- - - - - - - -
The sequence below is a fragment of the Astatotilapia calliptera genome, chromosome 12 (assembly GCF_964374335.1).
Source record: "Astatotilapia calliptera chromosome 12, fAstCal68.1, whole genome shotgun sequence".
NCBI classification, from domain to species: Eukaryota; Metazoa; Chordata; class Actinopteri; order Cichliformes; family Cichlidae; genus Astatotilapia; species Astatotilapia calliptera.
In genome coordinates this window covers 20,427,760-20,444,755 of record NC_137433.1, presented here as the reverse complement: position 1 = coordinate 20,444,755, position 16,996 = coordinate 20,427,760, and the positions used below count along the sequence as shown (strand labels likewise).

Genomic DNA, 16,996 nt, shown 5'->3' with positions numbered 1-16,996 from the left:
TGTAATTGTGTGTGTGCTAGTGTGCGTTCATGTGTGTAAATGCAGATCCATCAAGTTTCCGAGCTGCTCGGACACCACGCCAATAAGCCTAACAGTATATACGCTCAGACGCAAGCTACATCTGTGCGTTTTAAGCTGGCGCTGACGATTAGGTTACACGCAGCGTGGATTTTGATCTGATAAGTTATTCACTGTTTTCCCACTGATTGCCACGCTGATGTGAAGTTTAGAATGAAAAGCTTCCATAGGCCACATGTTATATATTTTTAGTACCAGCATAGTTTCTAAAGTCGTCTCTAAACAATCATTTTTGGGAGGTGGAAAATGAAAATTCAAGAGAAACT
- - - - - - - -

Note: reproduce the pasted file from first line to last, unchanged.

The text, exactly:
The sequence below is a fragment of the Astatotilapia calliptera genome, chromosome 12 (assembly GCF_964374335.1).
Source record: "Astatotilapia calliptera chromosome 12, fAstCal68.1, whole genome shotgun sequence".
NCBI classification, from domain to species: Eukaryota; Metazoa; Chordata; class Actinopteri; order Cichliformes; family Cichlidae; genus Astatotilapia; species Astatotilapia calliptera.
In genome coordinates this window covers 20,427,760-20,444,755 of record NC_137433.1, presented here as the reverse complement: position 1 = coordinate 20,444,755, position 16,996 = coordinate 20,427,760, and the positions used below count along the sequence as shown (strand labels likewise).

Genomic DNA, 16,996 nt, shown 5'->3' with positions numbered 1-16,996 from the left:
TGTAATTGTGTGTGTGCTAGTGTGCGTTCATGTGTGTAAATGCAGATCCATCAAGTTTCCGAGCTGCTCGGACACCACGCCAATAAGCCTAACAGTATATACGCTCAGACGCAAGCTACATCTGTGCGTTTTAAGCTGGCGCTGACGATTAGGTTACACGCAGCGTGGATTTTGATCTGATAAGTTATTCACTGTTTTCCCACTGATTGCCACGCTGATGTGAAGTTTAGAATGAAAAGCTTCCATAGGCCACATGTTATATATTTTTAGTACCAGCATAGTTTCTAAAGTCGTCTCTAAACAATCATTTTTGGGAGGTGGAAAATGAAAATTCAAGAGAAACT